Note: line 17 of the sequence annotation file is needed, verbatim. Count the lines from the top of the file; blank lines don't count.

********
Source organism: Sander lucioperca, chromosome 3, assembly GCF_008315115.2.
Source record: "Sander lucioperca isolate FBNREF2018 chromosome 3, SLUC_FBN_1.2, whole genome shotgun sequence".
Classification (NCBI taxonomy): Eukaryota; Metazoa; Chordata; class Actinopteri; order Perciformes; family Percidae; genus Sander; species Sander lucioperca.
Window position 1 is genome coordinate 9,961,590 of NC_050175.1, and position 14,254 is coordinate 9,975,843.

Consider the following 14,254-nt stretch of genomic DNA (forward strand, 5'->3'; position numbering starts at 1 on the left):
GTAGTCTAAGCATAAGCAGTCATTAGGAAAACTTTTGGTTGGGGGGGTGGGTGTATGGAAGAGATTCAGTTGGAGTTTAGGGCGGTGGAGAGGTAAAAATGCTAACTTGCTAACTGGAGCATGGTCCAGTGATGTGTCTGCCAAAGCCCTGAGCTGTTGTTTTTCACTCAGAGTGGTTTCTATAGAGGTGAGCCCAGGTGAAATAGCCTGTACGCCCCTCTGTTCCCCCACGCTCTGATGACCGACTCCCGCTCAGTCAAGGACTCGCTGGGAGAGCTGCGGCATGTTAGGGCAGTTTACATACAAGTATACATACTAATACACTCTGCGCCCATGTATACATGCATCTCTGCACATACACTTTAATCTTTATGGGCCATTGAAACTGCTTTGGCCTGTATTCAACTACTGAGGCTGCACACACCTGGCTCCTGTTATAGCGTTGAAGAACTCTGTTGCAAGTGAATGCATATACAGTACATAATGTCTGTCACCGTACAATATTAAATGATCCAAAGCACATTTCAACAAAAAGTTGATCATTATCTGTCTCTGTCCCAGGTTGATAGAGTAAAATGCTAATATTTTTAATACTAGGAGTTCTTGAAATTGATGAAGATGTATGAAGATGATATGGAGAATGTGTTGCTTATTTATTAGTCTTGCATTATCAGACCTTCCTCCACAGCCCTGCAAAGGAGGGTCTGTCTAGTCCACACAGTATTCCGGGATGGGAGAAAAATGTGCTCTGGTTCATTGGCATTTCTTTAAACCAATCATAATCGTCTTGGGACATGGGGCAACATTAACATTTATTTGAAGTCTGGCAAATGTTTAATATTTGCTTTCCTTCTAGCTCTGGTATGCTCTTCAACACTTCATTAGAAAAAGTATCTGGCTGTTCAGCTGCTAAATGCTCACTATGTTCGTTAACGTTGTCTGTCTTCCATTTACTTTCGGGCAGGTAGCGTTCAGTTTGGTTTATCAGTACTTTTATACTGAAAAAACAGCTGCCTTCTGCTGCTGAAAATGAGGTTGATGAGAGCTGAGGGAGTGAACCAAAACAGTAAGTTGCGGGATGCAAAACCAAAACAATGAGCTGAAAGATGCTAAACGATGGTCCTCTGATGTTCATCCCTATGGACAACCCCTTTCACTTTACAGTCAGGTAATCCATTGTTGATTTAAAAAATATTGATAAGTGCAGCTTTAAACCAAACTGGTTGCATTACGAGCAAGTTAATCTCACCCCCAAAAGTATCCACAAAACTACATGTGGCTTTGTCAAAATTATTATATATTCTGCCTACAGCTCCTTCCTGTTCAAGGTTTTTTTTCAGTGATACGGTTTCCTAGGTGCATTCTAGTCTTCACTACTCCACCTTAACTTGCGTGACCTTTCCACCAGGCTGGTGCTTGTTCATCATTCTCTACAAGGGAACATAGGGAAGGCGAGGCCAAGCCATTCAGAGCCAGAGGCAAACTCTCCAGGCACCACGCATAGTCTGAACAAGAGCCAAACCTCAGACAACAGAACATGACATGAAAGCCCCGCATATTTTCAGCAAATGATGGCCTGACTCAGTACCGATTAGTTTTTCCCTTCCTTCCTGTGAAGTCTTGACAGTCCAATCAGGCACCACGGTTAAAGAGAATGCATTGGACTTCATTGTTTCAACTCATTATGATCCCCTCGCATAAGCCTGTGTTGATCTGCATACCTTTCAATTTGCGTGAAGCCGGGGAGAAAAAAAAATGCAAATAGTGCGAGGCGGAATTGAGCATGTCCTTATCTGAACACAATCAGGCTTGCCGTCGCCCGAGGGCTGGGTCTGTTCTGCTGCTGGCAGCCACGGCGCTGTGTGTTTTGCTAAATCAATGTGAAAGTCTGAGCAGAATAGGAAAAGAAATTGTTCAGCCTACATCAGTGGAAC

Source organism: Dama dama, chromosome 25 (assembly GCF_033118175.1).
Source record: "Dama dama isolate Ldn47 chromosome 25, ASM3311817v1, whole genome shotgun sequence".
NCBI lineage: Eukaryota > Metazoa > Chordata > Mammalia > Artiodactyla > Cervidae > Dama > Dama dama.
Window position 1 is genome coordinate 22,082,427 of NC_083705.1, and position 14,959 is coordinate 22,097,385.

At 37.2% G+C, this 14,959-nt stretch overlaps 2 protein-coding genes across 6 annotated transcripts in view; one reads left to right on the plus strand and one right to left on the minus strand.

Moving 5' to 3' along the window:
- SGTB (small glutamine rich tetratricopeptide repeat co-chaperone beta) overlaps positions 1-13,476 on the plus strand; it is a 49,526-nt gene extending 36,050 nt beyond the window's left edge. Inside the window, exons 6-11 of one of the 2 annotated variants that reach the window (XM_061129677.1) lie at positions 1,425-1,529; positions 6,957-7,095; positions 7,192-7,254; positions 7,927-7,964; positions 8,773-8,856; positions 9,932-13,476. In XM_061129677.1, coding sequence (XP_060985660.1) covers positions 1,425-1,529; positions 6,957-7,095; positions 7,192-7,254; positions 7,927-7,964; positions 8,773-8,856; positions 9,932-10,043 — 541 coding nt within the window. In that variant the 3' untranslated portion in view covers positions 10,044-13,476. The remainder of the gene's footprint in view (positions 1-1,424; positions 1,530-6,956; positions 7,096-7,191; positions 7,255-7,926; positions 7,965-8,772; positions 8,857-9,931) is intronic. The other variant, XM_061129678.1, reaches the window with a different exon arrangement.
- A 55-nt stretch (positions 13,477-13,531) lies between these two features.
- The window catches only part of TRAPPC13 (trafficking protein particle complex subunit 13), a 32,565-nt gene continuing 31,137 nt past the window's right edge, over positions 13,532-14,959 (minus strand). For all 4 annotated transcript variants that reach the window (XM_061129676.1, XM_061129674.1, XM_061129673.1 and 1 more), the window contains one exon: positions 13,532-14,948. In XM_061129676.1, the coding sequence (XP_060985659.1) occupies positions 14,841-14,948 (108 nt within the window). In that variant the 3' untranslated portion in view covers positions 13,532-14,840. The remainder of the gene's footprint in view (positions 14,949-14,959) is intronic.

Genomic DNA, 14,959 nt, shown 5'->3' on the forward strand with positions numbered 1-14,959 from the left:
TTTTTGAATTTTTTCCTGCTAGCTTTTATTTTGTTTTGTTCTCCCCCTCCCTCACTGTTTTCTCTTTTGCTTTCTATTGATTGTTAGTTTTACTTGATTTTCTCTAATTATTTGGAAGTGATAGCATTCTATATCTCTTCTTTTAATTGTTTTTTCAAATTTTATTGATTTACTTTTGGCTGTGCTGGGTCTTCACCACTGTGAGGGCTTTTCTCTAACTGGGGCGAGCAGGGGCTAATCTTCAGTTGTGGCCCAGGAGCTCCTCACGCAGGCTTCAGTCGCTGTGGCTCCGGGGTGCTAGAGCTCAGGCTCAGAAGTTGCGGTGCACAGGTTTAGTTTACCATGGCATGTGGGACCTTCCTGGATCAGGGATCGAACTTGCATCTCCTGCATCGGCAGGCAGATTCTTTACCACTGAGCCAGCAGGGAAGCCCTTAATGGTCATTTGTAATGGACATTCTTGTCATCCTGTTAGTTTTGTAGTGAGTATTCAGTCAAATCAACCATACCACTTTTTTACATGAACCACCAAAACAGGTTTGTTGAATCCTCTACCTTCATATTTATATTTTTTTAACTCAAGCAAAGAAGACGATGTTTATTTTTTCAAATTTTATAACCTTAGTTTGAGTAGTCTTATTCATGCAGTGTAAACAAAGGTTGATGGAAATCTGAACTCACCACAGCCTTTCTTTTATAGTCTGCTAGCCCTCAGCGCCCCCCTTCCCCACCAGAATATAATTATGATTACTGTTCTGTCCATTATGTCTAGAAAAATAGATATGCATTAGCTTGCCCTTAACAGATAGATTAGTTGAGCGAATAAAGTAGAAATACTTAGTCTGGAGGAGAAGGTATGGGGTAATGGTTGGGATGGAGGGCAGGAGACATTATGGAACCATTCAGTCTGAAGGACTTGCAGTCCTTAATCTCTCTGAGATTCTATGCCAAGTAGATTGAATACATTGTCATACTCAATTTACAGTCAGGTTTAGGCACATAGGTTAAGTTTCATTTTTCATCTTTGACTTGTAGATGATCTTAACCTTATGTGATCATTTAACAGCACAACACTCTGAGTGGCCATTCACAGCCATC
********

TTTTTGAATTTTTTCCTGCTAGCTTTTATTTTGTTTTGTTCTCCCCCTCCCTCACTGTTTTCTCTTTTGCTTTCTATTGATTGTTAGTTTTACTTGATTTTCTCTAATTATTTGGAAGTGATAGCATTCTATATCTCTTCTTTTAATTGTTTTTTCAAATTTTATTGATTTACTTTTGGCTGTGCTGGGTCTTCACCACTGTGAGGGCTTTTCTCTAACTGGGGCGAGCAGGGGCTAATCTTCAGTTGTGGCCCAGGAGCTCCTCACGCAGGCTTCAGTCGCTGTGGCTCCGGGGTGCTAGAGCTCAGGCTCAGAAGTTGCGGTGCACAGGTTTAGTTTACCATGGCATGTGGGACCTTCCTGGATCAGGGATCGAACTTGCATCTCCTGCATCGGCAGGCAGATTCTTTACCACTGAGCCAGCAGGGAAGCCCTTAATGGTCATTTGTAATGGACATTCTTGTCATCCTGTTAGTTTTGTAGTGAGTATTCAGTCAAATCAACCATACCACTTTTTTACATGAACCACCAAAACAGGTTTGTTGAATCCTCTACCTTCATATTTATATTTTTTTAACTCAAGCAAAGAAGACGATGTTTATTTTTTCAAATTTTATAACCTTAGTTTGAGTAGTCTTATTCATGCAGTGTAAACAAAGGTTGATGGAAATCTGAACTCACCACAGCCTTTCTTTTATAGTCTGCTAGCCCTCAGCGCCCCCCTTCCCCACCAGAATATAATTATGATTACTGTTCTGTCCATTATGTCTAGAAAAATAGATATGCATTAGCTTGCCCTTAACAGATAGATTAGTTGAGCGAATAAAGTAGAAATACTTAGTCTGGAGGAGAAGGTATGGGGTAATGGTTGGGATGGAGGGCAGGAGACATTATGGAACCATTCAGTCTGAAGGACTTGCAGTCCTTAATCTCTCTGAGATTCTATGCCAAGTAGATTGAATACATTGTCATACTCAATTTACAGTCAGGTTTAGGCACATAGGTTAAGTTTCATTTTTCATCTTTGACTTGTAGATGATCTTAACCTTATGTGATCATTTAACAGCACAACACTCTGAGTGGCCATTCACAGCCATC